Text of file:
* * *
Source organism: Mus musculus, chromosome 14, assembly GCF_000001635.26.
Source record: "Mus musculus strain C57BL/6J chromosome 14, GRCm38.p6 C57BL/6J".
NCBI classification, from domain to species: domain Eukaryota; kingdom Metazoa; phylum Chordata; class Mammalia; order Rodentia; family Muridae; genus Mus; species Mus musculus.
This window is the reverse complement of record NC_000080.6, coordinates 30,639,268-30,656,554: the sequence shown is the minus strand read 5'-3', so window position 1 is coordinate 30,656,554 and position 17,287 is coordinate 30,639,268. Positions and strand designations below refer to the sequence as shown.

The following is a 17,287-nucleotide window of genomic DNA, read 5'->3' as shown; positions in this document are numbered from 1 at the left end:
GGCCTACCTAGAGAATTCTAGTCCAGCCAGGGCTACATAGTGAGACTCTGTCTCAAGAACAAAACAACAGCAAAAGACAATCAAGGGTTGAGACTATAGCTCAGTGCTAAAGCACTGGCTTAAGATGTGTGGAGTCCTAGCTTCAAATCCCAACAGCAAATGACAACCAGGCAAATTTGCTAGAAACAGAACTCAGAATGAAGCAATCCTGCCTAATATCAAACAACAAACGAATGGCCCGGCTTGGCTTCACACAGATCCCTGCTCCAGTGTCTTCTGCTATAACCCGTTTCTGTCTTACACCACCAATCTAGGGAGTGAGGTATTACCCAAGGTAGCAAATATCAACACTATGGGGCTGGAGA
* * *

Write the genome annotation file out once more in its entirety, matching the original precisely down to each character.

Source organism: Mus musculus, chromosome 14, assembly GCF_000001635.26.
Source record: "Mus musculus strain C57BL/6J chromosome 14, GRCm38.p6 C57BL/6J".
NCBI classification, from domain to species: domain Eukaryota; kingdom Metazoa; phylum Chordata; class Mammalia; order Rodentia; family Muridae; genus Mus; species Mus musculus.
This window is the reverse complement of record NC_000080.6, coordinates 30,639,268-30,656,554: the sequence shown is the minus strand read 5'-3', so window position 1 is coordinate 30,656,554 and position 17,287 is coordinate 30,639,268. Positions and strand designations below refer to the sequence as shown.

The following is a 17,287-nucleotide window of genomic DNA, read 5'->3' as shown; positions in this document are numbered from 1 at the left end:
GGCCTACCTAGAGAATTCTAGTCCAGCCAGGGCTACATAGTGAGACTCTGTCTCAAGAACAAAACAACAGCAAAAGACAATCAAGGGTTGAGACTATAGCTCAGTGCTAAAGCACTGGCTTAAGATGTGTGGAGTCCTAGCTTCAAATCCCAACAGCAAATGACAACCAGGCAAATTTGCTAGAAACAGAACTCAGAATGAAGCAATCCTGCCTAATATCAAACAACAAACGAATGGCCCGGCTTGGCTTCACACAGATCCCTGCTCCAGTGTCTTCTGCTATAACCCGTTTCTGTCTTACACCACCAATCTAGGGAGTGAGGTATTACCCAAGGTAGCAAATATCAACACTATGGGGCTGGAGA